The Canadian contingent marches along a section of 12th Avenue near the Osoyoos border crossing where they met up with a group of Americans for the annual Mother’s Day March for Peace. Just over 100 people turned up for the festivities.

Promoting peace one step at a time

Mother's Day March for Peace draws 100 to Osoyoos border crossing

Over 100 strong, citizens of Canada and the U.S. came together again on Mother’s Day in the name of peace.

Last Sunday, as they have for the last 30 years, people congregated on a small grassy area on the  imaginary line dividing the two countries at the Osoyoos border crossing.

During the festivities, participants raised their voices in song, poetry and calls for disarmament in hopes the governments will get the message — loud and clear.

“This is the reason there is Mother’s Day in the first place,” said Amber Nedelec of the Kelowna Peace Group after hanging a banner on the American side. “It was started by a woman who was against the killing of children. All mothers are against others being killed and especially their own children, and we are all somebody’s children.

“This is a celebration of motherhood, children and life. It’s pro communications, pro people and pro love.”

In her view, the mother of three feels money not humanitarianism is the underlying reason for war.

Nedelec added the respect of motherhood should also apply to the physical planet in keeping the earth healthy for the children.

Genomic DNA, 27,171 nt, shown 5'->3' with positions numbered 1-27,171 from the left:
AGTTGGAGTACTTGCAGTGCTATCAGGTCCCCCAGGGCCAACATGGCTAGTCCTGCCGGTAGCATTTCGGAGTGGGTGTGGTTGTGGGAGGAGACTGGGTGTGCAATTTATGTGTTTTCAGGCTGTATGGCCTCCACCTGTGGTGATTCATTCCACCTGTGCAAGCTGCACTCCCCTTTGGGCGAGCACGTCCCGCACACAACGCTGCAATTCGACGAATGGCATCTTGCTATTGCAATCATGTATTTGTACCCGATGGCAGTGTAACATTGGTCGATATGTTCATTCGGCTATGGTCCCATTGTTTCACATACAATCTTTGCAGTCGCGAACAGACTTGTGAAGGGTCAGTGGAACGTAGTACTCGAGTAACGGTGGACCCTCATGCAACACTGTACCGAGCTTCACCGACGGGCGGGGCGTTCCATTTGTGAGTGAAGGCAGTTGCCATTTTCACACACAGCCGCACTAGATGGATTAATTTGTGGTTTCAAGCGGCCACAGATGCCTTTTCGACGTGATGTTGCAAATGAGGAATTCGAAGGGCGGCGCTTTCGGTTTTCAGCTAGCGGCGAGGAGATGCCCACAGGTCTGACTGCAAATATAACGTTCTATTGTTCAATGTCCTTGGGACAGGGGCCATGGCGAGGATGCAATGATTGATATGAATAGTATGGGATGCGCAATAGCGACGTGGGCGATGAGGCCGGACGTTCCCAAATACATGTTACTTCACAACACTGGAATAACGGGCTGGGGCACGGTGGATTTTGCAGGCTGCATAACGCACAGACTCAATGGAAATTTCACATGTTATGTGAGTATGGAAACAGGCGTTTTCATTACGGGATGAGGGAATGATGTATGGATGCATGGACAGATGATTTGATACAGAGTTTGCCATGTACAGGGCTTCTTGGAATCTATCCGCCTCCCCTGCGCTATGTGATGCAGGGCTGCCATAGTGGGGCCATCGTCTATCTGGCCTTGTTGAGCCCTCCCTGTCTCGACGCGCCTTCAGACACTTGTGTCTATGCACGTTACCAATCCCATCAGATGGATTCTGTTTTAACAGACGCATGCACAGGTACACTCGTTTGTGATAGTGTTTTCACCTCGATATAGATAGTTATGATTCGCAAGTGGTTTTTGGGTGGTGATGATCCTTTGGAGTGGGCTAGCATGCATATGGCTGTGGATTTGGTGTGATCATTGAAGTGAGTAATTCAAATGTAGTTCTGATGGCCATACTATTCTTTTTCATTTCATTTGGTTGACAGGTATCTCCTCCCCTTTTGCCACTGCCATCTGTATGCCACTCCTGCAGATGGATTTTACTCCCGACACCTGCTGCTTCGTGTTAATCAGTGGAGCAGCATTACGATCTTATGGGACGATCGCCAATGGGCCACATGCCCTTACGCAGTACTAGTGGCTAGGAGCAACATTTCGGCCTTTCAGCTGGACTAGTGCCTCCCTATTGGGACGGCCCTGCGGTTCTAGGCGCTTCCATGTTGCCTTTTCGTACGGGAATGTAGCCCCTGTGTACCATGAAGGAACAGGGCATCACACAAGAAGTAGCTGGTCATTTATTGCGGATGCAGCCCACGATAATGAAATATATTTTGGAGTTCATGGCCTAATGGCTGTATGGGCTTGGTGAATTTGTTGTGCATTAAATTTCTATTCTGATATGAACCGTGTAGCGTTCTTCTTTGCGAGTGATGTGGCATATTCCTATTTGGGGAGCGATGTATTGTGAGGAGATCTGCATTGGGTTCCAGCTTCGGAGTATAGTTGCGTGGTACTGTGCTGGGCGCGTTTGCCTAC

Michael Buffalo Mazzetti of Tonasket, Wash. agreed with his Canadian counterpart.

“We’re living in a world full of hate and fear and I’m just bringing my peaceful nature here to try and help people understand that there are other ways of dealing with issues in the world besides military might,” he said holding a handful of coloured streamers. “Peace begins with the individual. It has to be part of your heart, and if each one of us had it in our heart, then we would see things change.

“When you see the evil, it is not incumbent upon you to complete the task, but it is imperative that you begin it, and that’s what I do every year here: I begin the task again.”

He warned people that government is not a “spectator sport” and only through participation can changes be brought about.

As he has in past years, NDP MP Alex Atamanenko (B.C. Southern Interior) attended the rally to share his thoughts.

“This really is a chance for us to unite and show that we’re together in a pursuit of a more peaceful world,” he said. “I believe it is important now more than ever because I see our country as being slowly transformed into a nation at war because I think we’ve lost track of our direction as a nation.”

He added all politicians need the support of their constituents to help drive the matter home to the leaders in Ottawa, including his own party.

But for now, with what he feels is increased international pressure on Canada to remain in Afghanistan until 2014, it should happen sooner than later.

“It bothers me and hurts me to see the lives that have been lost in Afghanistan when there is no need for us to be there,” said the MP.  “History has shown us that no nation has ever conquered Afghanistan.”

Other speakers included Colleen Ross, the first vice-president of the National Farmers Union.

The war she spoke about was the one against North American farmers and the damage to crops and the environment resulting from government regulations.

The union rep feels it will be the women of the world who will prompt the reclamation of that industry.

Out of site for the most part, customs officials from both sides of the border kept an eye on the comings and goings but did not interfere.


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